NASA’s SpaceX Crew-6 astronauts take off from the space station after Hurricane Italia devastates Florida

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Four astronauts ended their six-month stint aboard the International Space Station on Sunday and landed off the coast of Florida days after Hurricane Italia devastated parts of the state.

The astronauts, members of the Crew-6 mission jointly run by NASA and SpaceX, boarded their Crew Dragon capsule on Sunday and lifted off from the space station at 7:05 a.m. ET. The crew is expected to spend a day in the 13-foot-wide vehicle traveling through Earth’s orbit and toward its target landing site.

The Crew Dragon capsule is expected to blast off at 12:17 a.m. ET.

We are tracking the impact of Hurricane Italia, which made landfall on Florida’s Gulf Coast Wednesday morning, NASA said. The storm hit northern Florida, tearing through southern Georgia and the Carolinas.

NASA astronauts Stephen Bowen and Warren “Woody” Hoberg, along with the second astronaut of the United Arab Emirates, Sultan Alnyadi, and Russian cosmonaut Andrey Fedayov are among the four astronauts headed for splashdown.

The team spent six months in the orbiting lab after launching to the station in March. Over the past week, Crew-6 astronauts have been working to welcome and handover operations to Crew-7 crew members who arrived at the space station on Sunday.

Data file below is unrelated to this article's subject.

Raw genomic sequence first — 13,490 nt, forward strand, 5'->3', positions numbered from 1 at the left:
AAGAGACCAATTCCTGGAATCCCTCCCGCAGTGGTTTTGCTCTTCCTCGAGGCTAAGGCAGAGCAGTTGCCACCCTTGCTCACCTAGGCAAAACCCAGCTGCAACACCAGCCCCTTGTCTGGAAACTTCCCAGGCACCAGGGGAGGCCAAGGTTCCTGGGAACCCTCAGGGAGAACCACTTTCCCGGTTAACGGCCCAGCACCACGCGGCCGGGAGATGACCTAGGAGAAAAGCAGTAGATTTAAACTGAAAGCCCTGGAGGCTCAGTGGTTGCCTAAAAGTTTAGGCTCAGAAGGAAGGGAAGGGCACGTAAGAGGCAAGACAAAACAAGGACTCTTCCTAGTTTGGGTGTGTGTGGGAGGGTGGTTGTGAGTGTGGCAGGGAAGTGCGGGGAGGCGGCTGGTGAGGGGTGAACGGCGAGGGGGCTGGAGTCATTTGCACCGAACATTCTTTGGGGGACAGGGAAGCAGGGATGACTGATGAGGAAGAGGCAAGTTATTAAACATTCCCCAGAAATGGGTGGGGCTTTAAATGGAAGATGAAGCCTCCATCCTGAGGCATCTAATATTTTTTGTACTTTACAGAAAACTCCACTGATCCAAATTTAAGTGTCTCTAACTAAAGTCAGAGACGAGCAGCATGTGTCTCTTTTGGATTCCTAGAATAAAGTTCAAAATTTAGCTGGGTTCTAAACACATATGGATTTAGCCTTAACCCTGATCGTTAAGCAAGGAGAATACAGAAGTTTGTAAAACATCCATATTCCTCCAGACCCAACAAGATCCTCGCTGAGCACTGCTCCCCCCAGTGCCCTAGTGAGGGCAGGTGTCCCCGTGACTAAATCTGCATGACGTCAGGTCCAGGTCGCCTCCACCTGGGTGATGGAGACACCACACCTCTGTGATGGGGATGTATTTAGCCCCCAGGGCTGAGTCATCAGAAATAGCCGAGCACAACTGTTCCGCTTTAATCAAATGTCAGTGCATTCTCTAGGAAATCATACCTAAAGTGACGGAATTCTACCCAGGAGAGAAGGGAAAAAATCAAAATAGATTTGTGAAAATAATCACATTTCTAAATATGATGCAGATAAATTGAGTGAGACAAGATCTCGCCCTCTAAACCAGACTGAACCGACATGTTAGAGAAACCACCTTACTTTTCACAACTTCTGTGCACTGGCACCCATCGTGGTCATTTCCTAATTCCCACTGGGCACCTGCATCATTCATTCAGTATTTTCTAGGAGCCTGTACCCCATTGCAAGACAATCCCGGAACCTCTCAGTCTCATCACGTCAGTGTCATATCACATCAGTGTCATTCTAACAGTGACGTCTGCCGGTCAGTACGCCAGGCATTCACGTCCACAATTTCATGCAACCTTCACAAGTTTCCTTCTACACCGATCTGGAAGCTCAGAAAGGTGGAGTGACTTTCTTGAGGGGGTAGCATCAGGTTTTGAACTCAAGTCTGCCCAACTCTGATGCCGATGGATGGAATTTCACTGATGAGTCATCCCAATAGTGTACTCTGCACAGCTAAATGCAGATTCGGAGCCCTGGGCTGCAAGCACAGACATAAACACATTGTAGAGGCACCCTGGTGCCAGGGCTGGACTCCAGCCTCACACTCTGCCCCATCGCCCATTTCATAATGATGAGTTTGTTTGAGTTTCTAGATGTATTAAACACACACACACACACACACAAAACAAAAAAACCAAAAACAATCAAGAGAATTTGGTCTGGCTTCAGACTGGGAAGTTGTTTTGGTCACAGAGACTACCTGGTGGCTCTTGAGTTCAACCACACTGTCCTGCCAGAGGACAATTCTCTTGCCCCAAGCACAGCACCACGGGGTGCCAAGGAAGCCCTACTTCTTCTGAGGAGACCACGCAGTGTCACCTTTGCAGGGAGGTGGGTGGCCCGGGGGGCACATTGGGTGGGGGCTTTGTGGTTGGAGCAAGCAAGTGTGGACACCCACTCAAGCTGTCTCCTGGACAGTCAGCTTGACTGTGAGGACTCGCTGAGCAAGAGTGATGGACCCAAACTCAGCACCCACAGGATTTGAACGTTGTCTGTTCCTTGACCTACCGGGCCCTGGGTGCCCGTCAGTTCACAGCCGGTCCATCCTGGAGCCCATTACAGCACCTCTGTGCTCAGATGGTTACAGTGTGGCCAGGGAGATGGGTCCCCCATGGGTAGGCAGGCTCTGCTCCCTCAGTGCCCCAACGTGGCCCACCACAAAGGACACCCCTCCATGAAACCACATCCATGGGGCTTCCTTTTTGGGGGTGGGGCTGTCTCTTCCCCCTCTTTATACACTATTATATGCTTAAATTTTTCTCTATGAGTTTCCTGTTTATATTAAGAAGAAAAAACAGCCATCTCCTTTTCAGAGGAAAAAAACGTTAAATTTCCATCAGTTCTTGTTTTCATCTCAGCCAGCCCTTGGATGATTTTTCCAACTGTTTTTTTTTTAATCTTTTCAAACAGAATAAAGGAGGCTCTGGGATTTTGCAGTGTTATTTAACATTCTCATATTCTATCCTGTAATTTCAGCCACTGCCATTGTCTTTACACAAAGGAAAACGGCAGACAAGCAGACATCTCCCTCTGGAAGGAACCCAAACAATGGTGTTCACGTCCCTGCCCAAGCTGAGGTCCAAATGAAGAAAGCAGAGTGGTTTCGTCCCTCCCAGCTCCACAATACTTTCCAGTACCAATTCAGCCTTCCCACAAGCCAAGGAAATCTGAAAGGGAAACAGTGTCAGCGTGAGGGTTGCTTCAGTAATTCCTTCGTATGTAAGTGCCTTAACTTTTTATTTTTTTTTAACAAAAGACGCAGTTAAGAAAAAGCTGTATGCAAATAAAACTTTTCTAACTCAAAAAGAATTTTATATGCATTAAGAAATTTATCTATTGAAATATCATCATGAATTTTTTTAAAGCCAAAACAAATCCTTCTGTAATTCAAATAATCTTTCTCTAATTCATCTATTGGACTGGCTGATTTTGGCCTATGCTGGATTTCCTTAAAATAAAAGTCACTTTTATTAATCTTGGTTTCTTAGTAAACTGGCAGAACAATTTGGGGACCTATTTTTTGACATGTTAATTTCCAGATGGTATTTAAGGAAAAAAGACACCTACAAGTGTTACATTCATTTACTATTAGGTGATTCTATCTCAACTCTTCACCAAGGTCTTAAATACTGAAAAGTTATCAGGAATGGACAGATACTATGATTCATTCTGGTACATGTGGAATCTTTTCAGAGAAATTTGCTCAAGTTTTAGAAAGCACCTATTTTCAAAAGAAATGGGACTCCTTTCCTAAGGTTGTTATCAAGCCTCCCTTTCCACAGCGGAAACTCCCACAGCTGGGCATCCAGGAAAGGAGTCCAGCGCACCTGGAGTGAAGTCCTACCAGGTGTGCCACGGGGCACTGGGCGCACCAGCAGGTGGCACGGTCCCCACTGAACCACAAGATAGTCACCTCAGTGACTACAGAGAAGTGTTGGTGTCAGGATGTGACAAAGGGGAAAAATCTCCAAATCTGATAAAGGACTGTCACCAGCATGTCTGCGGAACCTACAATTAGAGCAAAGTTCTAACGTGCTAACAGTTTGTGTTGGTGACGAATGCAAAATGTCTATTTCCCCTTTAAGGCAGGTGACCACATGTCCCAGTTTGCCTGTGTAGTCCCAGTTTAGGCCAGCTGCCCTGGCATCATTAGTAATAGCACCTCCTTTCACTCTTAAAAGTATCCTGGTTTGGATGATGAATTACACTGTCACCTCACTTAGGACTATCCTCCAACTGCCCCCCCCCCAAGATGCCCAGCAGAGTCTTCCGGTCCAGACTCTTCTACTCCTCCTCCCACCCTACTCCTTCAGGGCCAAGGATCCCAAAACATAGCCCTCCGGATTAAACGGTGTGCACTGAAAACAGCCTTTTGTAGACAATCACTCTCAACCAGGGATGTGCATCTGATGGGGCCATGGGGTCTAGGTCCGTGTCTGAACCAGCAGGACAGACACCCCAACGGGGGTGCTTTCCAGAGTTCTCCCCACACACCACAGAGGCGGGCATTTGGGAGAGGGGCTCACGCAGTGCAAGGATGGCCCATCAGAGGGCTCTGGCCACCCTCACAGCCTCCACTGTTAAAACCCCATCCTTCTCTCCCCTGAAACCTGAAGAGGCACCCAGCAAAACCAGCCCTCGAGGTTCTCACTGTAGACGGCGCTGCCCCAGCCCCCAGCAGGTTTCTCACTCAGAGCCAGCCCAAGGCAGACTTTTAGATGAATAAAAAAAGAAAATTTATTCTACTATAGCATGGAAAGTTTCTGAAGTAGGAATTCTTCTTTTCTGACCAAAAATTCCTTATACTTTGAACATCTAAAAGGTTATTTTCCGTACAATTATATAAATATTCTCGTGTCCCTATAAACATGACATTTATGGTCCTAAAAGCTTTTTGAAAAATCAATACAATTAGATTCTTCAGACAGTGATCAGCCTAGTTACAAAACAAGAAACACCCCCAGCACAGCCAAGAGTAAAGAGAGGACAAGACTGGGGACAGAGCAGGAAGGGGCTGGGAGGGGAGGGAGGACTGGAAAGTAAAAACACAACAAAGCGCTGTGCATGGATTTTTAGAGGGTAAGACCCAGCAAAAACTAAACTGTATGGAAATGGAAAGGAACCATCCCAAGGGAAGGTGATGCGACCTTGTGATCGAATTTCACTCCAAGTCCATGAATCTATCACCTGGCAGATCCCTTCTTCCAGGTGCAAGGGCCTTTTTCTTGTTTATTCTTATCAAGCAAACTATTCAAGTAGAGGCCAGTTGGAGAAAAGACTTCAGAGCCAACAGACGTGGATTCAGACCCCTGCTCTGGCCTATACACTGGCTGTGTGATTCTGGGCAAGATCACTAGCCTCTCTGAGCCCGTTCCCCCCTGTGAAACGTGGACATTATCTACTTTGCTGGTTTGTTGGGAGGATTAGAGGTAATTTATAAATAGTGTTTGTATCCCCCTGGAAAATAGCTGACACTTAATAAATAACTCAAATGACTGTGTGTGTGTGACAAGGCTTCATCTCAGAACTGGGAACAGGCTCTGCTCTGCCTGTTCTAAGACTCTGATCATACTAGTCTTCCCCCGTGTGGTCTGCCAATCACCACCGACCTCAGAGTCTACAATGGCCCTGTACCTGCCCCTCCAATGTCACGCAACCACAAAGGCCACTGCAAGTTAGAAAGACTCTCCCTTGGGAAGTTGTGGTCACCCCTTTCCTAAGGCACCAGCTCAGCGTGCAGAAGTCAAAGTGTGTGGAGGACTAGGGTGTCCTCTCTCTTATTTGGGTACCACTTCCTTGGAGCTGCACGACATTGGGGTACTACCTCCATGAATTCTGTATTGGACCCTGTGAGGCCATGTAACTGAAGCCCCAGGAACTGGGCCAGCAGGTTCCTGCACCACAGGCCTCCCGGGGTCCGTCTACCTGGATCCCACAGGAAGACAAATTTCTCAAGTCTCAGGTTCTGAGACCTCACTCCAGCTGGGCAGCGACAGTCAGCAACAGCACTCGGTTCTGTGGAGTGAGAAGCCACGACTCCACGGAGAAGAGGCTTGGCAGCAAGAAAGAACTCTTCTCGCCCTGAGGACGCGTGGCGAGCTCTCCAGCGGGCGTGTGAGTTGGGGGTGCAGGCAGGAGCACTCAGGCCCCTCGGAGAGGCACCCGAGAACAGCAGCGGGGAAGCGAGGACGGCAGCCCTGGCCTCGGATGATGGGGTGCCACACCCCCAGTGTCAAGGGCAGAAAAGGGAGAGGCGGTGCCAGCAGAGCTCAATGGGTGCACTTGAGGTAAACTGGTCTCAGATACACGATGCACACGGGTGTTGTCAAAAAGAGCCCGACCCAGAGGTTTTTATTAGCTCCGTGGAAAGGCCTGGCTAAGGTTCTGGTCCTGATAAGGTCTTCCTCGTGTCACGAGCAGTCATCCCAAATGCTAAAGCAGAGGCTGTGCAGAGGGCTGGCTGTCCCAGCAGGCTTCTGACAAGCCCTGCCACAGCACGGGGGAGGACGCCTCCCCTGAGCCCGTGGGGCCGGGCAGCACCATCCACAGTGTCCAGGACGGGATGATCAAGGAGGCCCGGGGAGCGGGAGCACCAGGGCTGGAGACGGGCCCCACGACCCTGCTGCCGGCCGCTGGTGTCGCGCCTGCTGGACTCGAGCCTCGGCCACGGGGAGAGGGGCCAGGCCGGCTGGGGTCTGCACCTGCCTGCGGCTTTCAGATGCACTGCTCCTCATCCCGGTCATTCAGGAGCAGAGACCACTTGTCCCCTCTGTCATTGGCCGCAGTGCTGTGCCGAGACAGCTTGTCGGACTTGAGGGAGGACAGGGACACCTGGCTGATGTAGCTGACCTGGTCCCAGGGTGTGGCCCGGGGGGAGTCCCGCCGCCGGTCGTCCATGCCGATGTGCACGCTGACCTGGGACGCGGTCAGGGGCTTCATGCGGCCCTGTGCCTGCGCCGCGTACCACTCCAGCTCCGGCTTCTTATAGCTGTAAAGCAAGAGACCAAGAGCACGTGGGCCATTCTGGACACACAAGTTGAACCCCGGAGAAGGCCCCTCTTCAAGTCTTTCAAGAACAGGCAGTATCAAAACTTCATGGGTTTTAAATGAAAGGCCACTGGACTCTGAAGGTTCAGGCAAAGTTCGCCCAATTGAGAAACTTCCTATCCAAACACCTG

While they were in space, Crew-6 astronauts were scheduled to supervise More than 200 science and technology projects.

“We’ve done a lot during our mission,” Hoberg said during a remote news conference with the astronauts on Aug. 23. We, as a team, have conducted a total of three spacewalks.

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During their stay, the Crew-6 astronauts hosted the Axiom Mission 2 crew and a group of three paying customers, including a former NASA astronaut and an American businessman, as well as two astronauts from Saudi Arabia. The flight is part of a plan to regularly fly tourists and other paying customers to the International Space Station as NASA seeks to increase the scale of commercial operations in low-Earth orbit.

“It was a great adventure and a lot of fun,” Hoberg added.

The team recognized Frank Rubio, a NASA astronaut who traveled to the space station in a Russian Soyuz vehicle with two astronauts last September. Rubio has spent nearly 350 days aboard the space station and will soon break the record for longest time spent in microgravity by an American astronaut. NASA astronaut Mark Vande Hey set the current record of 355 days in 2022.

Rubio’s return trip is planned for the spring. But the Russian Soyuz spacecraft carrying him and two Russian colleagues to the space station suffered a coolant leak late last year. Officials at Roscosmos, Russia’s space agency, later deemed the spacecraft not safe enough to carry the astronauts home and sent a replacement vehicle, extending the current mission by six months.

“We’ve been here for six months,” Hoberg said. “Frank thought he would be here for six months when he went into space, and found out that part of his mission extended that to a year. His leadership here … has been incredible.

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